I’ve mentioned this before with being an American abroad, but I try to be my best self while I’m abroad. A lot of foreigners have a skewed view of Americans that is based off the American government or the over-the-top media and celebrity-focused culture. Many people think of Americans as ignorant, loud, dorky, and disrespectful. I may not be able to help with the dorky part, but I try my best to educate myself and do my part to represent America well.
Simply by being abroad and meeting more foreigners, I’m (hoping) to reduce the prejudice and the idea of Americans fitting into this one small box. I’m thankful that I’m educating other people about my culture, and the positive aspects of my country as well.
I’m opening my mind and expanding my knowledge of the world
Similar to trying to spread positivity abroad as an American, I also think every American who travels brings a more open minded and knowledable perspective of the world home with them.
With how closed-in American culture already is, and the lack of understanding that exists about the outside world, I’m thankful that I’m an American who travels. I’m thankful to get out of the “American bubble” to try and share the positivity that exists in this world with my fellow Americans. And to try and show other Americans why they shouldn’t be so fearful of the unknown.
I’m a native English speaker and my freelance business is based in America
Being that I’m a native English speaker from a country that is known for its quality schools (at least at the college level), I have a lot of options as a freelancer in the writing and social media field. I know that I’m highly privileged because of where I’m from and the education I received. Native English goes a long way when it comes to writing jobs or simply producing quality and grammatically correct content for social media or newsletters.
Being that my business is based in America, I’m also paid in American dollars, which as I said above is one of the better currencies to have abroad.
I’m trying my best to be proud of who I am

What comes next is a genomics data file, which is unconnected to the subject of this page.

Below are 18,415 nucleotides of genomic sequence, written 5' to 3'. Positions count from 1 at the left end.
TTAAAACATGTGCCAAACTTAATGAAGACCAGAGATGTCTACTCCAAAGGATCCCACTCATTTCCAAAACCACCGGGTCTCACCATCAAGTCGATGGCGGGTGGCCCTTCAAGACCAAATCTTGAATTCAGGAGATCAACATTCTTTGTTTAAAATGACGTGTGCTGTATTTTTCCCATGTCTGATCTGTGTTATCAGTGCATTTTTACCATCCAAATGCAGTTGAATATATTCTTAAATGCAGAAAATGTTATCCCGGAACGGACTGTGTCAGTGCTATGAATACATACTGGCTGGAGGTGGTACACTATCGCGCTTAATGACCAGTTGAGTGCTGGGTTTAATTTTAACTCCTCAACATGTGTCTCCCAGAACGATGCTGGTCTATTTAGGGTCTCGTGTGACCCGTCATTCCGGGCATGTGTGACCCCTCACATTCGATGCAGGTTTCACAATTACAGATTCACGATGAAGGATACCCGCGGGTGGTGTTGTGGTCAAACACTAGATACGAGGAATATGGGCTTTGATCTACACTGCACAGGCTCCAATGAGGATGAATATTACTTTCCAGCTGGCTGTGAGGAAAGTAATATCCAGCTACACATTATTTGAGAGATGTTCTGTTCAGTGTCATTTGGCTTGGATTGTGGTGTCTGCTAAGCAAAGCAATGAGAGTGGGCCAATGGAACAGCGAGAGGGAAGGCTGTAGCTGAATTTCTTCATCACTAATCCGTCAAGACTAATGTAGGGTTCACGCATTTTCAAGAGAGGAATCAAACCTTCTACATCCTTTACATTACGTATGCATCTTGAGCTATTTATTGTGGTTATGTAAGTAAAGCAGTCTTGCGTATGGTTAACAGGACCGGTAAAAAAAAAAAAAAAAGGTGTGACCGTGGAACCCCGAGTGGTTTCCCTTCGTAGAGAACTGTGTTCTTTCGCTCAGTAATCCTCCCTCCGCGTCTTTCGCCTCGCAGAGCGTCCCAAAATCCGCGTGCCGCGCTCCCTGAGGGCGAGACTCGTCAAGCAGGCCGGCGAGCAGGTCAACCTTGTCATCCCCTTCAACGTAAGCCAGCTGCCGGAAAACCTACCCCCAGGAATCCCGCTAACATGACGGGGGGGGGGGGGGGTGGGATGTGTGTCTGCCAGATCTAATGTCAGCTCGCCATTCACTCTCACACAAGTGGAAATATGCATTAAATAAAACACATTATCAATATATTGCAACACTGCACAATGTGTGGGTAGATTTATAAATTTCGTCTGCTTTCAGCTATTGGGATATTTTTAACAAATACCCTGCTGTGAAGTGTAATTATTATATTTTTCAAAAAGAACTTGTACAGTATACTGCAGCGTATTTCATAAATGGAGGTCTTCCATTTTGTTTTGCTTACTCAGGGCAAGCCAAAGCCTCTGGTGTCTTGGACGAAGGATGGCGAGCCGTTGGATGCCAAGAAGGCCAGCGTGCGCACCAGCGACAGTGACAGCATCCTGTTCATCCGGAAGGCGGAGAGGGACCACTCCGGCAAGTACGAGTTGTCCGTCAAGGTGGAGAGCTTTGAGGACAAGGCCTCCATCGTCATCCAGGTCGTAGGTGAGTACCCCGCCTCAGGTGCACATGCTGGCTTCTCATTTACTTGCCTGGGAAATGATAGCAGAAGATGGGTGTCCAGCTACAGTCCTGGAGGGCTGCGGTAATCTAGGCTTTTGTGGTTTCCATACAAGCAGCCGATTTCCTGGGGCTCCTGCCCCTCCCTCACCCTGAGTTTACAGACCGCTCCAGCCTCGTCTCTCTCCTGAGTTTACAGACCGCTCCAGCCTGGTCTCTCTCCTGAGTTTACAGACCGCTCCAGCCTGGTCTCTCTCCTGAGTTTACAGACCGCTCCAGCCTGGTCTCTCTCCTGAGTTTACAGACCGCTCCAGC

I’ve struggled a lot with my identity as an American in past years. I feel like I don’t always fit into the traditional American mindset, but I’m still proud of where I’m from. It’s the worst feeling in the world to be ashamed to be who you are.
I haven’t always felt that positive though. I’ve gone through moments, most recently after the 2016 presidential election, where I didn’t want people to know where I’m from. I would simply not speak up if I was in a group and someone asked us where we were from.
I still struggle with this, but I’m learning to be the best that I can as an American, and how to be more grateful to just be me. I can’t help where I was born or how I was raised, and if people are going to judge me for where I come from, so be it. I can try to improve myself based on what I know is lacking in my culture, but I’m never going to be anything other than American and I’m thankful for that.
I can stand up with my other Americans in protest
And lastly, being that freedom of speech is still a thing in my country, I am thankful that I can post an article acknowledging the darker side of Thanksgiving, and the protests that are currently happening in North Dakota with 240 Native American tribes. Let’s be honest, most of us that aren’t in Native American communities don’t appreciate or even acknowledge the other side of Thanksgiving. It’s not talked about nor discussed.
Native American grievances are not brought to the public eye as often as they should be, or really at all. And I think on Thanksgiving of all days, taking a moment to acknowledge Native American communities should be one of the main aspects of the holiday. After all, it is a tragic day for Native Americans across the country.
Acknowledging the Other Side of Thanksgiving
I would be amiss to not mention the more contentious side of Thanksgiving, and how it relates to what’s going on in North Dakota right now with the Standing Rock Sioux Tribe.